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3 Things No One Told You About Moving Abroad

expat life expat mums expat parenting expat parenting abroad Apr 26, 2021

Hubby and I have been married for 14 years this July, and I often joke that we are this couple because we have moved countries so often. We have literally had a fresh start every 2 years. And we have only had each other to rely on throughout that time. Don’t get me wrong, I’m not saying our marriage is perfect - those who know me really well, know my limitations… and don’t get me started on hubby’s!?! LOL!

All jokes aside, moving can be super challenging. But it can also be so rewarding. Which is why today I want to share with you the 3 things that no one told you about moving abroad.

Firstly, distance is hard. There are days when you don't even think about your friends and family on distant shores, but then there are moments when you will be wracked with sadness and loss. I find that it’s not even the big things that hit the hardest, it’s the little moments that you miss out on regularly that are the toughest to endure.

When you’re moving abroad, you know and understand that there will be physical distance. You can look at the map and see it. You get on the plane and you know how many hours it will take to get there. But no one tells you how hard that distance can impact on your emotional well being. As much as you think you’ve prepared for it, it still bites you in the bum (when you least expect it).

Moving to Auckland, I am literally one direct flight away from my parents, less than 4 hours. I have never lived so close to them. Yet I have never felt so far away. COVID and closed borders has made this past year one of the most difficult I’ve ever had to endure. 

You can keep connection though, it is possible. I FaceTime my parents every day, sometimes only for a minute or two “I’m just walking to pick the girls up, is everything OK there?” There are some days these calls can be an hour or more. My mum and I share my Kindle account, this means that we always have books to talk about, and we can see how far the other has got in a particular book. I also send gifts on a regular basis, from groceries to a bottle of wine, photo gifts to samples of the girls artwork.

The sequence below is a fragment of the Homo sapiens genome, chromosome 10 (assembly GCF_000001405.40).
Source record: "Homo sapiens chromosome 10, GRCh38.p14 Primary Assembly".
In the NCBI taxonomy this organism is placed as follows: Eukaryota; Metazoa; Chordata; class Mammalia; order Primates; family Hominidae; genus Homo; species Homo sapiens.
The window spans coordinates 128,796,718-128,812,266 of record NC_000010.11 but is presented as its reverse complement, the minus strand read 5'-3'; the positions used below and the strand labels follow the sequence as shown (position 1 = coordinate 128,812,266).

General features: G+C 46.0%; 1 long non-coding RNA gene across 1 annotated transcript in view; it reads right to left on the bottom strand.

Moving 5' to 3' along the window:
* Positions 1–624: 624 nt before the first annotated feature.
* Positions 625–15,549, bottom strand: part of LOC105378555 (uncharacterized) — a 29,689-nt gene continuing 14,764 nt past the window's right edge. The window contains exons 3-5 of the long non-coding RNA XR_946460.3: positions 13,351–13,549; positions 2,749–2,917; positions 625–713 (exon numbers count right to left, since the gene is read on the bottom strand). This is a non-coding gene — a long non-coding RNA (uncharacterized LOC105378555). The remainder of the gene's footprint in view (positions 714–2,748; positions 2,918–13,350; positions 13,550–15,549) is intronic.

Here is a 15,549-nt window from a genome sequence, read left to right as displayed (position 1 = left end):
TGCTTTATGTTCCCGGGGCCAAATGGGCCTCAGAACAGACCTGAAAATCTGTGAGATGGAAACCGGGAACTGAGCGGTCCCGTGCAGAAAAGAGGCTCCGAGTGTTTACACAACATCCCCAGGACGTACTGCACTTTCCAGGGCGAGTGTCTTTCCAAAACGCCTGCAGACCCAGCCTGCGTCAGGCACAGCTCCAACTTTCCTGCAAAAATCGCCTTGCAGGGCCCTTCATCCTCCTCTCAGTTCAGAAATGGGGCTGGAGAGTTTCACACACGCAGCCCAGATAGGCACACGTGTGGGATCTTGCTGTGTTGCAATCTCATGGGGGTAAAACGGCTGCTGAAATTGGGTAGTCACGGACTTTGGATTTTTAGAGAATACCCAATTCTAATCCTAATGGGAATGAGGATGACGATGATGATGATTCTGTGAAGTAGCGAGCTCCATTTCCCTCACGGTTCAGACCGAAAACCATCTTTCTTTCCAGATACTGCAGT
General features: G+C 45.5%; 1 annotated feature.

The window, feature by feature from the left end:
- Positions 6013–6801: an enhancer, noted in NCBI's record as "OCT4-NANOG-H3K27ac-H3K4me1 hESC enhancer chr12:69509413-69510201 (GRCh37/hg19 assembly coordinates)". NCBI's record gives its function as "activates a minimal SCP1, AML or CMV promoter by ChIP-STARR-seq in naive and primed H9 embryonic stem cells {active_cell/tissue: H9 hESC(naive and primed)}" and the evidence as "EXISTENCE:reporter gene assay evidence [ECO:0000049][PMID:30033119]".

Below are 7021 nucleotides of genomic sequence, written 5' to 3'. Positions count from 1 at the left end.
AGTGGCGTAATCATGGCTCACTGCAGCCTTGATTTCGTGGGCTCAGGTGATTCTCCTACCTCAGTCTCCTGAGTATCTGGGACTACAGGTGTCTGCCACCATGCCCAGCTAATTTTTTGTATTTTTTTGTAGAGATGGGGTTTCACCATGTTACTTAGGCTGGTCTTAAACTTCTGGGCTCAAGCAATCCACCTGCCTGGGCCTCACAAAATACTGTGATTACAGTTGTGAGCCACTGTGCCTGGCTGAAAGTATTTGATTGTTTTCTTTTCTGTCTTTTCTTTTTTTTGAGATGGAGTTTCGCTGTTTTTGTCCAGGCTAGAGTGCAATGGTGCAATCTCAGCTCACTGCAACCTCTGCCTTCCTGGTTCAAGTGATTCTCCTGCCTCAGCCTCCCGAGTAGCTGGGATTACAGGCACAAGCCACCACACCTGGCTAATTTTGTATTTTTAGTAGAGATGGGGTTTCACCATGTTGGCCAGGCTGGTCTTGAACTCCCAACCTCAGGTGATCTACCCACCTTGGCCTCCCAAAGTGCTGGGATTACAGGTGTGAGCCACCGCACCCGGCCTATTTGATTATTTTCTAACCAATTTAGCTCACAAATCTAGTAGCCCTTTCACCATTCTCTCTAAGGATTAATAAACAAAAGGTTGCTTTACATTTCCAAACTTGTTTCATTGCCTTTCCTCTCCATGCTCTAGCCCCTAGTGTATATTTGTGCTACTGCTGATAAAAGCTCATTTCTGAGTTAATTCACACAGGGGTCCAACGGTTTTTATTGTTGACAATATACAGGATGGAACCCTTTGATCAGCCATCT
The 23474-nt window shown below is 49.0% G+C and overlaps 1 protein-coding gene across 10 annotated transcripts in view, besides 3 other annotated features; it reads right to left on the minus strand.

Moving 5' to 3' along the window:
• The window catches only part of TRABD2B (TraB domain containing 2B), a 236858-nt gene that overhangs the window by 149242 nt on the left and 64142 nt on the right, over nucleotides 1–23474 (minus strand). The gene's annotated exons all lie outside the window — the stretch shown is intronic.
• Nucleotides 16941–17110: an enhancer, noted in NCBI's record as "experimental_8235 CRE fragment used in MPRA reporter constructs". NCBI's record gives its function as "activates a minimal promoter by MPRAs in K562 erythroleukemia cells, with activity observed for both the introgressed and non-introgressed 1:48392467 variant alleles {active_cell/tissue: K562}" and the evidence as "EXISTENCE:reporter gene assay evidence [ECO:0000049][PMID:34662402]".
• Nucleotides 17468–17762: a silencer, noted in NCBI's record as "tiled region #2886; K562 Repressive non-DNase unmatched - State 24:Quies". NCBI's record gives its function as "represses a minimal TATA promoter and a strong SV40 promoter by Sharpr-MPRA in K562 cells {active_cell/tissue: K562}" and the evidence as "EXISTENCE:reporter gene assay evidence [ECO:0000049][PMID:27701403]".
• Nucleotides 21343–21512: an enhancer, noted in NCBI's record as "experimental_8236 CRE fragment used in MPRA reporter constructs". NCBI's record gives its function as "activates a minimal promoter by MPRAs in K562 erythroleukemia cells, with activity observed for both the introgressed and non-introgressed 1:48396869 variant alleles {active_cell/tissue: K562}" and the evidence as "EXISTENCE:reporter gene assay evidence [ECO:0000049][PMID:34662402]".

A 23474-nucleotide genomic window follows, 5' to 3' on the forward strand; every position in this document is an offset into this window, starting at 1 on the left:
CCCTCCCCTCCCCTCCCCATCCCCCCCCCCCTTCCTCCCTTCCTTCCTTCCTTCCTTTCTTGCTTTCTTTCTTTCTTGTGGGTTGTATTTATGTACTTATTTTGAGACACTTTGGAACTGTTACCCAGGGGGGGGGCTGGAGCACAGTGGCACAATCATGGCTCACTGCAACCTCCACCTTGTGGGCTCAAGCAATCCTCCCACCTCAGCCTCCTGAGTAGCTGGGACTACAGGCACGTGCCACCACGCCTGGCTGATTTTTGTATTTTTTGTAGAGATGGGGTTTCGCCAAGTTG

Support is hard to find. You have left your family and friends and your normal support network behind. You are on your own. Finding support when you move abroad can be really challenging. Knowing who you can turn to when you’re having a bad day, who can step in if something comes up and you can’t get to school. This is not easy to find. But trust me, when you do, you are immediate family for each other. Your friends become your family. 

“There is not a word yet, for old friends who’ve just met” 

Jim Henson

This quote really does sum up the friendships you make when you’re living abroad. Because support is hard to find, you skip a whole lot of normal get to know you details and you get straight into the true nitty gritty of life. I remember Laurie coming to visit me in the hospital when I had Madam S, I had literally met her only two weeks prior, yet she became one of my rocks in Delhi. 

What’s important when you move abroad is to be open to these friendships. Drop the judgement you might normally attach. Allow yourself to get carried away by the immediacy of the friendship. This is your sisterhood. These are the people that you need and want to have around you during your life abroad.

You will change. It’s an old saying, moving abroad changes who you are. You kind of know it in the back of your mind, but at the same time, you can’t see any physical difference in yourself. 

No one tells you how challenging it can be. When you come back, for holidays or eventually perhaps repatriation, you are a different person. But your friends and family still want you to be the same old person. 

It’s like you’ve been on an amazing holiday, they want to see a few photos but then that’s all they want to know. They’re really not interested, or don’t understand, how different you are. You don’t look different. You don’t sound different. There’s no gauge for the change you’ve experienced in yourself. 

I think this is why our conversations and connections often default to others who have also lived or are living abroad, or perhaps even experienced significant time travelling. We seem to have an underlying understanding of each other. We get how tough it can be, but we also know the silver linings that you will experience and so we can share that. 

It doesn’t mean that you don’t connect and share with your friends and family. You just have to adjust your expectations of them and connect where they are at.

What is one thing you feel no one told you about moving abroad? Please share in the comments.

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